Andre Greipel broke his Tour de France duck with a strong sprint to take the win in Reims.
A chaotic run-in saw Marcel Kittel (Giant-Shimano) puncture, and the sprinters chase down a late bid for glory by Michal Kwiatkowski (Omega Pharma-Quick Step). Once the Gorilla saw clear space his pure power kept him away from Katusha’s Alexander Kristoff in second and Samuel Dumoulin (Ag2r La Mondiale) in third.
There was no change in the GC top ten, meaning Vincenzo Nibali retains the yellow jersey.
Not just another day at the office
You know what it’s like in the morning. You look at the stage profile, it’s categorised as flat, many riders will perhaps be looking for an easy day after the exertion and horror of the cobbles. It’s just another transition day, right? The break will go, the sprint teams will reel in them in and Bob’s your uncle: the fastest over the line wins.
Yes, to some extent that is the bare bones of what happened today. Except that it completely misses the point about these transition stages – they are never as easy or as uncomplicated as they first appear.
The weather is always an unpredictable factor. Today the parcours was made trickier and more slippery by rain, and there were many crashes as riders struggled to keep their bikes upright on the slick tarmac. Most were able to continue, but unfortunately some were not. Xabier Zandio (Sky), Egor Silin (Katusha) and Jesus Hernandez (Tinkoff-Saxo) all crashed and subsequently abandoned.
The long exposed ridge of Le Chemin des Dames subjected the riders to crosswinds of up to 30kph. Some teams such as OPQS and Tinkoff-Saxo know how to ride in these conditions, and very soon these masters of the echelon took control. The peloton fractured and, even though it reformed, riders and teams were caught out of position and had to work hard.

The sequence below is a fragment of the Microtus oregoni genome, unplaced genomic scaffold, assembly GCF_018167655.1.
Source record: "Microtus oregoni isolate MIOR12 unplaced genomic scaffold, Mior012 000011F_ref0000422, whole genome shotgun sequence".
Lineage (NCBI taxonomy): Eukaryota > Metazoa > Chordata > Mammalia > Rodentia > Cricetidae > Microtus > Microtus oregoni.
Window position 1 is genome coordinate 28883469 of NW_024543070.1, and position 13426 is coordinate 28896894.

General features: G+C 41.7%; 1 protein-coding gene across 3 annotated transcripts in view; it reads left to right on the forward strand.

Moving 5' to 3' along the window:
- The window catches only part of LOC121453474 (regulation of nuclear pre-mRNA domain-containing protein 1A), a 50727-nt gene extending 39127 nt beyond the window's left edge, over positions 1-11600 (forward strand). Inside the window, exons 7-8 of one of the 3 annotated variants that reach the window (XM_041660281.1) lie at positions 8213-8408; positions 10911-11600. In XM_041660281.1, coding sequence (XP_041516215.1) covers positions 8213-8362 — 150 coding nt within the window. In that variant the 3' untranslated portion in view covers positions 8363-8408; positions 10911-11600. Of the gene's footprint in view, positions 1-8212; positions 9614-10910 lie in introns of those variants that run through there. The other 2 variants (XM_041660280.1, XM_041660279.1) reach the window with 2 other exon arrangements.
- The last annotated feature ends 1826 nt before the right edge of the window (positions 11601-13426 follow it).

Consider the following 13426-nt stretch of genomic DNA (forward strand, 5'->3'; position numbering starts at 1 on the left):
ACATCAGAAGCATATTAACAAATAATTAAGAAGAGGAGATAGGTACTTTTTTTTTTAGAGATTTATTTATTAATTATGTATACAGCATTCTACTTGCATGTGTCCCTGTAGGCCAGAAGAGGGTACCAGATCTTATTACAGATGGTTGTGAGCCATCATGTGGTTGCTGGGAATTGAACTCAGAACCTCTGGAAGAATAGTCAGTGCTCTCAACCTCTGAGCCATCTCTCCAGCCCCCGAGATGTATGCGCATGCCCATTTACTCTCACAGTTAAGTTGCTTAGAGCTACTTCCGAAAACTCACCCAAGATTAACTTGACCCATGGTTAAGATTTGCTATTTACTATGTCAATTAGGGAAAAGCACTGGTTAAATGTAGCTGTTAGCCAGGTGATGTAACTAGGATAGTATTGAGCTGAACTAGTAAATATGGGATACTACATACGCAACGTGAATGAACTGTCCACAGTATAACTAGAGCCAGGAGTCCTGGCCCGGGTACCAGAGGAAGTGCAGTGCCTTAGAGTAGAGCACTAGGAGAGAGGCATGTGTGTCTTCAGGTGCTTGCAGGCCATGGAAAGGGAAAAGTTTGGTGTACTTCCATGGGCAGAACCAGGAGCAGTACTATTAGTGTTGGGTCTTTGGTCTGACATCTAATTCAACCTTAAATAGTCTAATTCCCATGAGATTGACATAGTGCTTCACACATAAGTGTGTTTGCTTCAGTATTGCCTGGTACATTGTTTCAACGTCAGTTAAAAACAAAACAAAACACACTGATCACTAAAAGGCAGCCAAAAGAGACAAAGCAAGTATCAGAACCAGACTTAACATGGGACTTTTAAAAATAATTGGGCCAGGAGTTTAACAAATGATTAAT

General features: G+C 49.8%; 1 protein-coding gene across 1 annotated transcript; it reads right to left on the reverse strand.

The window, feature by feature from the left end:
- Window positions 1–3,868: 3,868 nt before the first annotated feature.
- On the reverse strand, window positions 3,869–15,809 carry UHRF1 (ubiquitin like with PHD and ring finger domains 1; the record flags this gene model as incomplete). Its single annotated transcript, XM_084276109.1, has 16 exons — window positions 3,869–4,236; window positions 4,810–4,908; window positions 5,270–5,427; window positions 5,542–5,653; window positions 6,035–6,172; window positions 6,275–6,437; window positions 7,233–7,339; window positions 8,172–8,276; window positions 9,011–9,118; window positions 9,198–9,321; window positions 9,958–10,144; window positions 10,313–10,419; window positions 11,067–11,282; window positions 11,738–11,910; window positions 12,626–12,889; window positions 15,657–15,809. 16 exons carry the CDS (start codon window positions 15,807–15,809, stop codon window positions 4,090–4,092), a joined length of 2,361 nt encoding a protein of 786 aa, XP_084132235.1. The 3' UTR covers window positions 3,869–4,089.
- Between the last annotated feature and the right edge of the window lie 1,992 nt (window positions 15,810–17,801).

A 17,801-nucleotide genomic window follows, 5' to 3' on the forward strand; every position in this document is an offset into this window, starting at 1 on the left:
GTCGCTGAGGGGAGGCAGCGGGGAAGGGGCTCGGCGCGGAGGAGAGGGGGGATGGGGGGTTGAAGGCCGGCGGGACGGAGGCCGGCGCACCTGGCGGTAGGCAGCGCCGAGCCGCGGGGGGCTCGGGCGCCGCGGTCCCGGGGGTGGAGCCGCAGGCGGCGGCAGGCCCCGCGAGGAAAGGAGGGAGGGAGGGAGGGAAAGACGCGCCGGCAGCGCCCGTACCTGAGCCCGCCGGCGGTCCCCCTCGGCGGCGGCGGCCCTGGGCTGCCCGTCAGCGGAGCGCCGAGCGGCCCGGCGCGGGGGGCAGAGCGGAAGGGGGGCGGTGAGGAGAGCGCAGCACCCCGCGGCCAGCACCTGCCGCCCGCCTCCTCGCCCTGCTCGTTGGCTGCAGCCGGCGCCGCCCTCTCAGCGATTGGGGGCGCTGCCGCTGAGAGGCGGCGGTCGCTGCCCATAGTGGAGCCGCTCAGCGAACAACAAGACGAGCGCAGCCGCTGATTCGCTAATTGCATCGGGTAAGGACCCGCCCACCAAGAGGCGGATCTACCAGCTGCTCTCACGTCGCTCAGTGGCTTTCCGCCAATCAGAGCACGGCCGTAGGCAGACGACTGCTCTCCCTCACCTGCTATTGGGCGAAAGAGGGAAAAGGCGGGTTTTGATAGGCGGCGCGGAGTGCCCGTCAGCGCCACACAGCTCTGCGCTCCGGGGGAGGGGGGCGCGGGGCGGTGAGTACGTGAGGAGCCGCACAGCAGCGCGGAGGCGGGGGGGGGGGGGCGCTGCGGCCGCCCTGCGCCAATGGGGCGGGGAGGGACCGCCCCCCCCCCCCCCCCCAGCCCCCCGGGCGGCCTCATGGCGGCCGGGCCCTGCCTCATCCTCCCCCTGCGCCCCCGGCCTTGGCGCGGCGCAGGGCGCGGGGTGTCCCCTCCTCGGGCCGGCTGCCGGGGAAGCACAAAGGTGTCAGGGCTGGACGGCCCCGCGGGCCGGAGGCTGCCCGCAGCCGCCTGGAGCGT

As if coping with the weather isn’t enough, there are also the technicalities of the route itself. Nine roundabouts and two 90 degree turns in the last 5km, followed by a long straight run to the finish line was always going to be nerve-wracking as the sprinter and GC teams both fought for position.
Then of course there is luck. Sometimes things just happen at the wrong time and there is nothing you can do. So it was for Kittel, who punctured on the run in, putting him out of the hunt for his fourth win.
So, next time you see the words transition stage, just pull up a chair and settle in for some exciting racing … maybe.
VeloVoices rider of the day
There was much written about Ji Cheng and his inclusion in the Giant-Shimano roster for the Tour. But from what I have seen so far he more than deserves his space. There is much more to write than the fact he is the first Chinese rider at the race. He is a beast of a rider, always seen at the front of the peloton doing the hard work of reeling the break in.
Stage 6 result
1. Andre Greipel (Lotto-Belisol) 4:11:39
2. Alexander Kristoff (Katusha) same time
3. Samuel Dumoulin (Ag2r La Mondiale) s/t
4. Mark Renshaw (Omega Pharma-Quick Step) s/t
5. Peter Sagan (Cannondale) s/t
1. Vincenzo Nibali (Astana) 24:38:25
2. Jakob Fulgsang (Astana) +0:02
3. Peter Sagan (Cannondale) +0:44
4. Michal Kwiatkowski (Omega Pharma-Quick Step) +0:50
5. Fabian Cancellara (Trek) +1:17
6. Jurgen van den Broeck (Lotto-Belisol) +1:45
7. Tony Gallopin (Lotto-Belisol) +s/t
8. Richie Porte (Sky) +1:54
9. Andrew Talansky (Garmin-Sharp) +2:05
10. Alejandro Valverde (Movistar) +2:11
Points leader: Peter Sagan (Cannondale).
King of the Mountains leader: Cyril Lemoine (Cofidis).
Best young rider: Peter Sagan (Cannondale).
Team classification: Astana.